How to Grow Clematis From Seeds

Save
Clematis species produce viable seed, whereas Clematis hybrids generally do not.
Clematis species produce viable seed, whereas Clematis hybrids generally do not. (Image: Tom Brakefield/Stockbyte/Getty Images)

The genus Clematis represents nearly 300 species of flowering vines commonly cultivated in gardens as annual or perennial ornamentals. The showy flowers come in a variety of colors and petal arrangements, but most follow a roughly starlike basic shape. Most nonhybrid Clematis species propagate readily from seed, but they might take up to six months to germinate since they require temperature fluctuations to break dormancy. Apart from the lengthy germination period, clematis seeds are very simple to grow, and the plants will quickly mature to an average mature height of 6 to 8 feet once in the ground.

Things You'll Need

  • Seed compost
  • Sharp sand
  • 4-inch pots
  • Plant mister
  • Potting soil

Gather seed from a healthy Clematis plant as soon as the seed heads dry and begin to unfurl. Separate the small, brownish seeds from the cottony matrix. Do not worry if some of the cotton remains attached since it will not effect germination.

Combine 3 parts seed compost with 1 part sharp sand to create a rich, well-draining starting mixture for the Clematis seeds. Moisten the mixture before filling the rooting pots. Fill several 4-inch pots with the mixture, leaving 1/2 inch of space at the top of each pot.

Sow one Clematis seed per square inch of surface area in each pot. Gently press the seed into the surface of the soil. Spread a 1/4-inch-thick layer of the compost and sand mixture on top of the seeds. Firm the soil.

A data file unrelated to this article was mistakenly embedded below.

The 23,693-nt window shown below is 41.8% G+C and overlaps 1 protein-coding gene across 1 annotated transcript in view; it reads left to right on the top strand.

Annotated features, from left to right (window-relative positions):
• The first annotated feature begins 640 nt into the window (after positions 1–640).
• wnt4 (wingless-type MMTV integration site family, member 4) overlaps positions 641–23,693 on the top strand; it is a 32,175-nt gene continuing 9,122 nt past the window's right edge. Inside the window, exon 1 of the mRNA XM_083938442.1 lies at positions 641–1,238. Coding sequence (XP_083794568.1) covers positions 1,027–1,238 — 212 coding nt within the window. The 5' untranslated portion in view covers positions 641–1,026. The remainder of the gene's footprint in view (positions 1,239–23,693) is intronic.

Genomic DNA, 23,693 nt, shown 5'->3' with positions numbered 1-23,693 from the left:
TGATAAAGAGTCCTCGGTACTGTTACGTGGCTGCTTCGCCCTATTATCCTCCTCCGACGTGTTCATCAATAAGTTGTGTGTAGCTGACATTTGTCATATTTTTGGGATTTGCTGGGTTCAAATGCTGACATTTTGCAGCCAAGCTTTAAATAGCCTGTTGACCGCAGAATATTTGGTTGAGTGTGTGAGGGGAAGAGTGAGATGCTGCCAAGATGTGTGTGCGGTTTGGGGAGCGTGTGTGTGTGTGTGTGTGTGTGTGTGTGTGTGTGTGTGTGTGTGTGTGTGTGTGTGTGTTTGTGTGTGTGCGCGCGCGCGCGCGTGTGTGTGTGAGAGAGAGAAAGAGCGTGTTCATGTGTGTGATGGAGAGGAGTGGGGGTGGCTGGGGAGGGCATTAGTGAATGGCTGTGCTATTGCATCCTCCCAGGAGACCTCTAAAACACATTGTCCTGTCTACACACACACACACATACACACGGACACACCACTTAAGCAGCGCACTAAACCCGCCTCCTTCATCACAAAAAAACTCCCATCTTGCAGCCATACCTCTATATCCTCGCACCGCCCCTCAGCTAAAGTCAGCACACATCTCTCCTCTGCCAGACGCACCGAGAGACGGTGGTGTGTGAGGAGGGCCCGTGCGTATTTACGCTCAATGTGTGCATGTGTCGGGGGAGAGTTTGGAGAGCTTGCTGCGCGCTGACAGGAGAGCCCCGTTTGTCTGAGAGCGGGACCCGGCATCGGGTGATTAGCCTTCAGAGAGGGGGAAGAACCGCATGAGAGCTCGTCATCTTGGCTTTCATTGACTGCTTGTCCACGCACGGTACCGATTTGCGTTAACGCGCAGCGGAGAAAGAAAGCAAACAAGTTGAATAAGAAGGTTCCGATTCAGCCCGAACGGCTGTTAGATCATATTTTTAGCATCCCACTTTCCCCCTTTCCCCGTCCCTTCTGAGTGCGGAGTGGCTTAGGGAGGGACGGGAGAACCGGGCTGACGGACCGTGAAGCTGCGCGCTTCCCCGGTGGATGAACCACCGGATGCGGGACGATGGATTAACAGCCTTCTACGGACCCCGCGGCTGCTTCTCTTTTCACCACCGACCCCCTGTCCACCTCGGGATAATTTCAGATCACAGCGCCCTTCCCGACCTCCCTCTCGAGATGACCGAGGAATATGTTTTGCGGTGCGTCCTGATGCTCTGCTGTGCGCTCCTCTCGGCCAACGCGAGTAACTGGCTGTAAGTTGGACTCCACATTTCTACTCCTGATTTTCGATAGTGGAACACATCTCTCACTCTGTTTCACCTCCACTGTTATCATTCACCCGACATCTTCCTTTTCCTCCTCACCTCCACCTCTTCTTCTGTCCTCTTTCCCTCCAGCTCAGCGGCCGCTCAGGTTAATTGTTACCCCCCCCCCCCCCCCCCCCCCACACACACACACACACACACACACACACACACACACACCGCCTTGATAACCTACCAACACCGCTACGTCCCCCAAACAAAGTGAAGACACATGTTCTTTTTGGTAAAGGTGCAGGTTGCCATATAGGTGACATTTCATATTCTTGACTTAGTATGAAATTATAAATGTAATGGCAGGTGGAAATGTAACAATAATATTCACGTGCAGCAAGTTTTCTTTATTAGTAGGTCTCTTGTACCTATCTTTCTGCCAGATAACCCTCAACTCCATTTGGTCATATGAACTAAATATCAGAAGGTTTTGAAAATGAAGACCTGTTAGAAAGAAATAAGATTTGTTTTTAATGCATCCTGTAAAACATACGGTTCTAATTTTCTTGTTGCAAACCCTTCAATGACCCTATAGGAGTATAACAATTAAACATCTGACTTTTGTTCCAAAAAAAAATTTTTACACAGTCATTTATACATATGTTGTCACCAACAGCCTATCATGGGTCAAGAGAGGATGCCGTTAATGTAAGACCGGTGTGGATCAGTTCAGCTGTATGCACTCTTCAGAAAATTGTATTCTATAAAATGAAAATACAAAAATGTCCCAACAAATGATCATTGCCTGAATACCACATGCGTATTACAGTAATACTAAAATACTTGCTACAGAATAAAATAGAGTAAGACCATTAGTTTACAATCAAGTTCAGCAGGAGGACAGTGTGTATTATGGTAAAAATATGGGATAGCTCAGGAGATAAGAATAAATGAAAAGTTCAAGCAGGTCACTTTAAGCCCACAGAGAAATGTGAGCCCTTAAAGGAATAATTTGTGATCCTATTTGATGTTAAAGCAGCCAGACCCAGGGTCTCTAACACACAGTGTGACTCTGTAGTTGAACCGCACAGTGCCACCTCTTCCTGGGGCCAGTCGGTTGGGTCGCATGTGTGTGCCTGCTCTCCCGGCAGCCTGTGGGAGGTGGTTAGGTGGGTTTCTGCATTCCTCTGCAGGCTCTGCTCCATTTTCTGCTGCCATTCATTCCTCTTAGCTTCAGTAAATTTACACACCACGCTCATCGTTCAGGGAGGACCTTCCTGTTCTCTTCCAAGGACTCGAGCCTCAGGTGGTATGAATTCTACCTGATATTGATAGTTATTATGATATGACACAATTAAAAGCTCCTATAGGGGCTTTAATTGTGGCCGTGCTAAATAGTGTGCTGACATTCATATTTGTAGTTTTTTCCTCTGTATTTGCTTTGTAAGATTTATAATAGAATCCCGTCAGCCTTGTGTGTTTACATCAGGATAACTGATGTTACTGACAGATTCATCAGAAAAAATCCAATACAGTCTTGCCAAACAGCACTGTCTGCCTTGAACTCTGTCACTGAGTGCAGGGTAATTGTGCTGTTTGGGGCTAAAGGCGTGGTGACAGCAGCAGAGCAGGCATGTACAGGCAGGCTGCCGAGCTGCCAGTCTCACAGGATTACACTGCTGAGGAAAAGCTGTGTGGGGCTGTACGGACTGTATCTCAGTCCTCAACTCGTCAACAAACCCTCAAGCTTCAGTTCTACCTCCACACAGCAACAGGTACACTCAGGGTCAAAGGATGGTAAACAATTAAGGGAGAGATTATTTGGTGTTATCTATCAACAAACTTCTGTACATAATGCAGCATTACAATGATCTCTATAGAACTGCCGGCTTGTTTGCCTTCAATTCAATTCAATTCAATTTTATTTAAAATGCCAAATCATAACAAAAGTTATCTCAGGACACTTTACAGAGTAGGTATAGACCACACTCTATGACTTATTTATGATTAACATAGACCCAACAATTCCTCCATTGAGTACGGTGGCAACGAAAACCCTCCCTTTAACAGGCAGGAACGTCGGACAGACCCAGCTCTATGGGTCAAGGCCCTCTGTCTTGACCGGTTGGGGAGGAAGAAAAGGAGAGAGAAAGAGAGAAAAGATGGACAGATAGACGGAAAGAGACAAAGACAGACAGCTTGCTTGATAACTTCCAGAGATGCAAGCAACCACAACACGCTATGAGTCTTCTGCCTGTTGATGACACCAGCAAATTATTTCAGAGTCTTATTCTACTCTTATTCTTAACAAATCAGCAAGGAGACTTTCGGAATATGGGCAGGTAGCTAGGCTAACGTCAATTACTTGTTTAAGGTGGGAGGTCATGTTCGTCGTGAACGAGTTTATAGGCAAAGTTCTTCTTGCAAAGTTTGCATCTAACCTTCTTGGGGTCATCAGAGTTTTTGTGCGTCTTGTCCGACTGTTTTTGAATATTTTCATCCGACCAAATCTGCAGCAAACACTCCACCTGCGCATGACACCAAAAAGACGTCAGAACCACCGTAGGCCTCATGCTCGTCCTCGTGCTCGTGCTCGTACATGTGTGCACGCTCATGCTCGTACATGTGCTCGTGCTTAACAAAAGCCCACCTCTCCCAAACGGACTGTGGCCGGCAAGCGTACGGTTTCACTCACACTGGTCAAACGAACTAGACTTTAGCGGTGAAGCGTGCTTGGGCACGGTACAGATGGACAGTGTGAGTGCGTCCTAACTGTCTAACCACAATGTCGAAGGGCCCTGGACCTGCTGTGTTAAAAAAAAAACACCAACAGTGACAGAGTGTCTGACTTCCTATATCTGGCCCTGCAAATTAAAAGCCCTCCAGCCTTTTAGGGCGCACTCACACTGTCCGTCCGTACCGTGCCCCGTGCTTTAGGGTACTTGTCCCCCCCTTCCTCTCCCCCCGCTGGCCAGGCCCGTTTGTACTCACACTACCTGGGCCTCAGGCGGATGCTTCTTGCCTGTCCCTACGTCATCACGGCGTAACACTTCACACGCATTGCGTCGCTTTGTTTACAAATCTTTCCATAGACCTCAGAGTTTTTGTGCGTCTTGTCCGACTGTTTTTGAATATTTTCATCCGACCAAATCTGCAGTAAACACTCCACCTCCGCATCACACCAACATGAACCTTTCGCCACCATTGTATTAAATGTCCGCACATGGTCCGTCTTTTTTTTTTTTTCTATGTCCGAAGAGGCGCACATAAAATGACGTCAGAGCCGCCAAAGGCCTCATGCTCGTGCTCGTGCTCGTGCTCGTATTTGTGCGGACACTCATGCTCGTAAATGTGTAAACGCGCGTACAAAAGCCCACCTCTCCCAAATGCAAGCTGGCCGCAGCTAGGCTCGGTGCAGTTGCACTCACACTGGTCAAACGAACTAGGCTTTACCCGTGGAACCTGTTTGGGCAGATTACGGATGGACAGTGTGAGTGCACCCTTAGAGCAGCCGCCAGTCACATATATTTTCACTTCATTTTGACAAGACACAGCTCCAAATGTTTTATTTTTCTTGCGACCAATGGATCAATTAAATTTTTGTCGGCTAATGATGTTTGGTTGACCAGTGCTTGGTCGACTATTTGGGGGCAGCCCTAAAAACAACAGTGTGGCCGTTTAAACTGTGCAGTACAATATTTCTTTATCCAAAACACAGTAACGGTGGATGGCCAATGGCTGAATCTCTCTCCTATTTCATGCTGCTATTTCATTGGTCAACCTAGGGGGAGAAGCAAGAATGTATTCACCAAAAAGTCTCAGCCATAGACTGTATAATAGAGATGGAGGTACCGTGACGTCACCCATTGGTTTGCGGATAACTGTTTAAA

Set the pots in a cold greenhouse or in light shade outdoors where they are exposed to cold temperatures and bright, indirect light. Keep them outdoors over the winter. Moisten the soil in each pot using a plant mister whenever it feels dry at a depth of 1/2 inch.

Move the pots into partial sun when temperatures reach 60 degrees F in spring. Watch for germination starting two weeks after moving them.

Scoop out and transplant the clematis seedlings when they reach 2 inches in height. Transplant them into individual 4-inch pots filled with 3 parts sterile potting soil and 1 part sharp sand. Take care not to break the long tap root during transplanting.

Keep the Clematis seedlings in their individual pots until they reach 6 inches in height. Place the pots near bright but diffuse light. Keep the soil slightly moist but not soggy as they grow. Plant the Clematis vines outdoors the following spring once soil temperatures reach 68 degrees F.

Tips & Warnings

  • Place the potted Clematis seeds in the refrigerator for three weeks to cold stratify if outdoor air temperatures stay above 50 degrees F during the winter.

References

Promoted By Zergnet

Comments

M
Is DIY in your DNA? Become part of our maker community.
Submit Your Work!